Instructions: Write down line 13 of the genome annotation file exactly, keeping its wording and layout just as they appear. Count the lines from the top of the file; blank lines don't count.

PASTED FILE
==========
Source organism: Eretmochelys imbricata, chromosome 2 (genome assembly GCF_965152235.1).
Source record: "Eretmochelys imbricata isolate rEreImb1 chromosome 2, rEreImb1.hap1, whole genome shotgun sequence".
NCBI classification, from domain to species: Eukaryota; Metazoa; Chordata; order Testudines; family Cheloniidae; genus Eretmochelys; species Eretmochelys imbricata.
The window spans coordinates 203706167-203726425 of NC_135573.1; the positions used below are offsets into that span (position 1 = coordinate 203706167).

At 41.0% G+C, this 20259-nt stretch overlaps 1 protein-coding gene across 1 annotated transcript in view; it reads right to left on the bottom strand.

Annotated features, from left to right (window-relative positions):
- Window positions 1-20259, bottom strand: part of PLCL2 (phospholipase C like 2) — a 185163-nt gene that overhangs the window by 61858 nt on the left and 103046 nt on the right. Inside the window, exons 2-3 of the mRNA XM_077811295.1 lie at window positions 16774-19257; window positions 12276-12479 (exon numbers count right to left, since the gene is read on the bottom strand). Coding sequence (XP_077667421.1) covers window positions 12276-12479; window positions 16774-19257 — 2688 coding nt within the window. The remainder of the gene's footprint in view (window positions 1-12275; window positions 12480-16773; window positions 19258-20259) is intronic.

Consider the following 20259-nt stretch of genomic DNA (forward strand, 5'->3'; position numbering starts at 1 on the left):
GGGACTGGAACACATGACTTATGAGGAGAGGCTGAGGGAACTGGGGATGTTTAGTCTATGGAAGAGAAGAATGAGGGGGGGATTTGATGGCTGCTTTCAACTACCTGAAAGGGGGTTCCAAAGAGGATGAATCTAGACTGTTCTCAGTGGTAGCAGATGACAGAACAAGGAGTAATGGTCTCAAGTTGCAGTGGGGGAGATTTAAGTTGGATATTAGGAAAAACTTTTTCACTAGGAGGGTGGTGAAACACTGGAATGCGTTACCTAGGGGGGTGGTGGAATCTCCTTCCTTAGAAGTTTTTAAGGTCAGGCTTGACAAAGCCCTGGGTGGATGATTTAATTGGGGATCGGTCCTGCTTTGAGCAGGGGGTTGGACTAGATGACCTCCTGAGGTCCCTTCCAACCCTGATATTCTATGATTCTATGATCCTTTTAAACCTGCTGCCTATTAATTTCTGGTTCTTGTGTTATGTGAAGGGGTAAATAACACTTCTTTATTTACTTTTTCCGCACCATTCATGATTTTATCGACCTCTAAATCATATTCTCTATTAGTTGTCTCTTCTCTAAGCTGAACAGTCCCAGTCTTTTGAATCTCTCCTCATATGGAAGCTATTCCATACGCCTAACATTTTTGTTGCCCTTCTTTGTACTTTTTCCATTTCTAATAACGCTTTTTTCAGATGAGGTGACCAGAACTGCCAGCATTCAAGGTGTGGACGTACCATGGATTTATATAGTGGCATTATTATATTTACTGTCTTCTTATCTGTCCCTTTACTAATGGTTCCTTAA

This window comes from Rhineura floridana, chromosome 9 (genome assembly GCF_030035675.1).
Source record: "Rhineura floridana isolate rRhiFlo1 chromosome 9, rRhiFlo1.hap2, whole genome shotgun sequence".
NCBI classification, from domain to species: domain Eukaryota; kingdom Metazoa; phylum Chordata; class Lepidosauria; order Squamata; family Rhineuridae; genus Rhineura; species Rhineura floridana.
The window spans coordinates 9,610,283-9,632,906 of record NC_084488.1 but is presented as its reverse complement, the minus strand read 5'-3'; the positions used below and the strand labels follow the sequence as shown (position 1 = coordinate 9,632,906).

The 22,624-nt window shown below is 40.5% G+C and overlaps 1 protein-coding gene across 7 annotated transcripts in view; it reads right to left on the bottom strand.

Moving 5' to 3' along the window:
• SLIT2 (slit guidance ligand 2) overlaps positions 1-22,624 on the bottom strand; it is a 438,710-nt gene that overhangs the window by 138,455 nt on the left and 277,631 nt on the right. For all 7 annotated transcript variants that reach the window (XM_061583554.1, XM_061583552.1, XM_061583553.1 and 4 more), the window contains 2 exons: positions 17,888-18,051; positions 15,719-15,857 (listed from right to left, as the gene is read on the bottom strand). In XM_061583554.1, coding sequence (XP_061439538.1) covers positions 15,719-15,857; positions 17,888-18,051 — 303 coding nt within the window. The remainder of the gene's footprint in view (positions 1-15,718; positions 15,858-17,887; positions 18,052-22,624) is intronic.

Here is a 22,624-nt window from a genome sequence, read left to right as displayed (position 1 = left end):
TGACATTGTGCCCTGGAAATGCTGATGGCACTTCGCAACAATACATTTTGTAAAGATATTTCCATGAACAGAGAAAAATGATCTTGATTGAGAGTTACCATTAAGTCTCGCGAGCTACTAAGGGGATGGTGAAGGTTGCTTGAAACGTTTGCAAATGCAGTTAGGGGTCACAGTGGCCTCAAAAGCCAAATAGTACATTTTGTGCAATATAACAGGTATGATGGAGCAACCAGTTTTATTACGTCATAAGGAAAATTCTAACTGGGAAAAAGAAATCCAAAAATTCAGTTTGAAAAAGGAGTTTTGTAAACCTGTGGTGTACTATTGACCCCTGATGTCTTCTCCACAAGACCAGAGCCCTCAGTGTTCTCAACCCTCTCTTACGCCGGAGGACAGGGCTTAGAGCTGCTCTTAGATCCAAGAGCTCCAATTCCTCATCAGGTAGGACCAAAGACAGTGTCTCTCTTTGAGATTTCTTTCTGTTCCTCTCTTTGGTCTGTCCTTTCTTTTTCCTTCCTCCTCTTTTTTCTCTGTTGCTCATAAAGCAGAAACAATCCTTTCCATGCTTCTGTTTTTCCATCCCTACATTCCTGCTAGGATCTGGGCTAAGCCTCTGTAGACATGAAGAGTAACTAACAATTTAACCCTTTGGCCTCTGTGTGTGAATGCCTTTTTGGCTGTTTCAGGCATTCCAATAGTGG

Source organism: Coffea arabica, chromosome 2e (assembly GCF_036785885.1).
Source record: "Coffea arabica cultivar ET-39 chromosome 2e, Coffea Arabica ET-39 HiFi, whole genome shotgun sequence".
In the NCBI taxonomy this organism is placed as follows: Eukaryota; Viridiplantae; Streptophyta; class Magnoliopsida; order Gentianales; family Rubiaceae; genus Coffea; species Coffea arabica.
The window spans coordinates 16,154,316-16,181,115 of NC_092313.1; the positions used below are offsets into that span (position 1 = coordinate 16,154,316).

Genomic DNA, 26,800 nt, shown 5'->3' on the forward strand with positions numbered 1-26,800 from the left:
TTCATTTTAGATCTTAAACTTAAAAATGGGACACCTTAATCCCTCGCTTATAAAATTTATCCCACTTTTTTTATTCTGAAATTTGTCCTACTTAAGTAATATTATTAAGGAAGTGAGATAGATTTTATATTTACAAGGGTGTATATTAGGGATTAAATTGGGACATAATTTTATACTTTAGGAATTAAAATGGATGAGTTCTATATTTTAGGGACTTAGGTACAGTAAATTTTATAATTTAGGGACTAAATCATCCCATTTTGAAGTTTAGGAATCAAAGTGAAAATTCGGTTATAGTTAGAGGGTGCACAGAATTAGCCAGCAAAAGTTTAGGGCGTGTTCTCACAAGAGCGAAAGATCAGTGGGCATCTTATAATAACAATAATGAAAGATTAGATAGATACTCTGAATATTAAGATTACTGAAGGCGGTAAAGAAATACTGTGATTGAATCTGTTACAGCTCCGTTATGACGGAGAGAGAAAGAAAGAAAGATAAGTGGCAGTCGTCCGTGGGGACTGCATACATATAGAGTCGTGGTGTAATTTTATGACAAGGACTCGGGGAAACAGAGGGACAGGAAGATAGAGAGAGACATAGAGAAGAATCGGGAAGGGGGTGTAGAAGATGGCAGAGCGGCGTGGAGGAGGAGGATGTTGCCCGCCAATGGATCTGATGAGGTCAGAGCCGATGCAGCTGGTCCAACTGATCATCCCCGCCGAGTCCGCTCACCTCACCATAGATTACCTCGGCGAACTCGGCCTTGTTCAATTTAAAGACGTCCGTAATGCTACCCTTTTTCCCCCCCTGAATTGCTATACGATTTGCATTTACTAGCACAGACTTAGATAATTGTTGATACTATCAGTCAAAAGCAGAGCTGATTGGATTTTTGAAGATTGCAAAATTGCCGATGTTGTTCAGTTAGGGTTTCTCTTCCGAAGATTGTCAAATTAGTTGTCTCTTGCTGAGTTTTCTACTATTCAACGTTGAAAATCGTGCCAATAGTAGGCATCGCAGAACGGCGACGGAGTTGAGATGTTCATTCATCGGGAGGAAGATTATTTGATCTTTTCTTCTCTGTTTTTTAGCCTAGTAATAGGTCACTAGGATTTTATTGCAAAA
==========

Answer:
The window spans coordinates 9,610,283-9,632,906 of record NC_084488.1 but is presented as its reverse complement, the minus strand read 5'-3'; the positions used below and the strand labels follow the sequence as shown (position 1 = coordinate 9,632,906).